This is because the possibilities the IoT presents are boundless, covering everything from smart fridges, smart cars and smart grids, to wearable devices that monitor your vital statistics.
What’s more, by 2030 it is projected that 100 trillion devices will be connected to the IoT. In short, pundits believe that anything that can be connected, will be connected and this heralds a “new” industrial revolution called The Internet of Things.
But since embedded systems are the key ingredients of an IoT system, wouldn’t it be more accurate to call it embedded-Internet of Things or e-IoT?
Firstly, it’s only by being fitted out with sensors, processors and communication modules, that everyday objects will become “smart”. They record processes in the physical world, connect them to the virtual world of the Internet and so provide the basis for the Internet of Things.
Hence everything belonging to the domain of IoT should possess certain attributes, some of them being: Lower power consumption, powerful processing capabilities, ability to connect to other smart objects. No single component can perform these myriads of functions by themselves. This means that every 'Thing’ is composed of an embedded system consisting of several components, each one fulfilling one of the attribute needs of the ‘Things’.
This article will make the case for a closer inspection of IoT and the critical role analog and digital components will play in the developing connectivity or relationships between people-people, people-things, and things-things and show how multiple components designed into signal chains and embedded systems are the underpinnings that make IoT a reality.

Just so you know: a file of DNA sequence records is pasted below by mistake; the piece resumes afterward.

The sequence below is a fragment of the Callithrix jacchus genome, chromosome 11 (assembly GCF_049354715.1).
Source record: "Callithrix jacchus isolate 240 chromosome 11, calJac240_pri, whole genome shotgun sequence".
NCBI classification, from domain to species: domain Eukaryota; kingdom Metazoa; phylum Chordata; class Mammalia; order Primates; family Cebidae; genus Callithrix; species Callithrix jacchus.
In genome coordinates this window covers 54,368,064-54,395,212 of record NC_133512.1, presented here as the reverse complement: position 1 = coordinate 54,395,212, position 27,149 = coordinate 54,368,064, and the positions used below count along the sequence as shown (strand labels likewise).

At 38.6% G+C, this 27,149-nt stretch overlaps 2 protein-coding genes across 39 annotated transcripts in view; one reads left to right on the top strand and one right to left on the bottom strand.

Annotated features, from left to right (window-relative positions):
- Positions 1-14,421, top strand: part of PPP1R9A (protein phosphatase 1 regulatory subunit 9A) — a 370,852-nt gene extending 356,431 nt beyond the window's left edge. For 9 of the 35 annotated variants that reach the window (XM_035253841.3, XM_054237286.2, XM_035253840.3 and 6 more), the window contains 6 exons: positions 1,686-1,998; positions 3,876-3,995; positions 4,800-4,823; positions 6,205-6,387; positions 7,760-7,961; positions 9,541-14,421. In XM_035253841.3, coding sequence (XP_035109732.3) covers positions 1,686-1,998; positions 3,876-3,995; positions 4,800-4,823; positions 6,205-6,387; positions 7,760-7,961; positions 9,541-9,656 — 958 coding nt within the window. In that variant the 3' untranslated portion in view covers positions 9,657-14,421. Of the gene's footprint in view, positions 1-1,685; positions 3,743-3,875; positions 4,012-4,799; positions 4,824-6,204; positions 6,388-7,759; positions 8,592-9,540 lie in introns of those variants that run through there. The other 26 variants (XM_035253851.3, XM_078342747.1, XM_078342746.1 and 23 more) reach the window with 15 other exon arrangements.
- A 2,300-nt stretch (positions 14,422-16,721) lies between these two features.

Defining the Internet of Things:
The Internet of Things is a type of network where information transmitting equipment such as radio-frequency identification (RFID) technology, wireless communications, real-time localization, and sensor networks link any physical objects to the internet to perform information exchange. These physical objects are designed to have identities & virtual personalities, operating in smart spaces, using intelligent interfaces to connect and communicate within the social, environmental and user context.
The term Internet of things was originally coined by Kevin Ashton, back in 1995. But in the years that followed, the IoT languished. As Jeremy Rifkin explains in his book “The Zero Marginal Cost Society”, this could be primarily attributed to two reasons:
· The cost of sensors and actuators embedded in “things” was still relatively expensive. In an 18 month period between 2012 and 2013, however, the cost of RFID chips used to monitor and track things, plummeted by 40%. These tags now cost less than 10 cents. The price of MEMS, including gyroscopes, accelerometers, and pressure sensors, has also dropped by 80 to 90 percent in the past 5 years.
· The internet protocol, IPv4 (uses 32 bits for its internet address) allows only 4.3 billion (2^32) unique addresses on the internet. With most of the IP addresses already gobbled up by the more than 2 billion people now connected to the internet, few addresses remain available to connect millions and eventually trillions of things to the internet.
However with the implementation of the new Internet protocol version, IPv6 (using 128 bits for its internet address) it will help expand the number of available addresses to 340 trillion trillion trillion (2^128) – more than enough to accommodate the enormous number of emerging “Things”.